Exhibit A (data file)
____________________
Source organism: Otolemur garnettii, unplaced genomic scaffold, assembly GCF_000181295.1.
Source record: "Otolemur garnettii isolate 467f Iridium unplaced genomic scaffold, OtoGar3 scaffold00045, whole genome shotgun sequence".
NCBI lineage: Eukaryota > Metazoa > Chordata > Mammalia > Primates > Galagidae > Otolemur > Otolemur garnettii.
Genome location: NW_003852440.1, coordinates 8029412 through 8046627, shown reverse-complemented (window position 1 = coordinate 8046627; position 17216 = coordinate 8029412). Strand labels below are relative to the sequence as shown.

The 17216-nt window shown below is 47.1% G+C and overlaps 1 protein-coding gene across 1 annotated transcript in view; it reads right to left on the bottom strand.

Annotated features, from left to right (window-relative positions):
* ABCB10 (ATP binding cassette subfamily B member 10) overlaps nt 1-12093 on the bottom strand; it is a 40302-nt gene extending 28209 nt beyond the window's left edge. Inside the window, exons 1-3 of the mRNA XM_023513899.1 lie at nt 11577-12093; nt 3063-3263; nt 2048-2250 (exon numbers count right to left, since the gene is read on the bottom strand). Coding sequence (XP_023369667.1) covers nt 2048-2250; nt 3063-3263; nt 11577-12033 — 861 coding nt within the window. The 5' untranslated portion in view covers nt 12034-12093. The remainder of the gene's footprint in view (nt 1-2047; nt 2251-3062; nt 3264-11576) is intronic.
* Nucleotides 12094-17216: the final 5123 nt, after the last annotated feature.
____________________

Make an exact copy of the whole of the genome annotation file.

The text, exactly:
Source organism: Otolemur garnettii, unplaced genomic scaffold, assembly GCF_000181295.1.
Source record: "Otolemur garnettii isolate 467f Iridium unplaced genomic scaffold, OtoGar3 scaffold00045, whole genome shotgun sequence".
NCBI lineage: Eukaryota > Metazoa > Chordata > Mammalia > Primates > Galagidae > Otolemur > Otolemur garnettii.
Genome location: NW_003852440.1, coordinates 8029412 through 8046627, shown reverse-complemented (window position 1 = coordinate 8046627; position 17216 = coordinate 8029412). Strand labels below are relative to the sequence as shown.

The 17216-nt window shown below is 47.1% G+C and overlaps 1 protein-coding gene across 1 annotated transcript in view; it reads right to left on the bottom strand.

Annotated features, from left to right (window-relative positions):
* ABCB10 (ATP binding cassette subfamily B member 10) overlaps nt 1-12093 on the bottom strand; it is a 40302-nt gene extending 28209 nt beyond the window's left edge. Inside the window, exons 1-3 of the mRNA XM_023513899.1 lie at nt 11577-12093; nt 3063-3263; nt 2048-2250 (exon numbers count right to left, since the gene is read on the bottom strand). Coding sequence (XP_023369667.1) covers nt 2048-2250; nt 3063-3263; nt 11577-12033 — 861 coding nt within the window. The 5' untranslated portion in view covers nt 12034-12093. The remainder of the gene's footprint in view (nt 1-2047; nt 2251-3062; nt 3264-11576) is intronic.
* Nucleotides 12094-17216: the final 5123 nt, after the last annotated feature.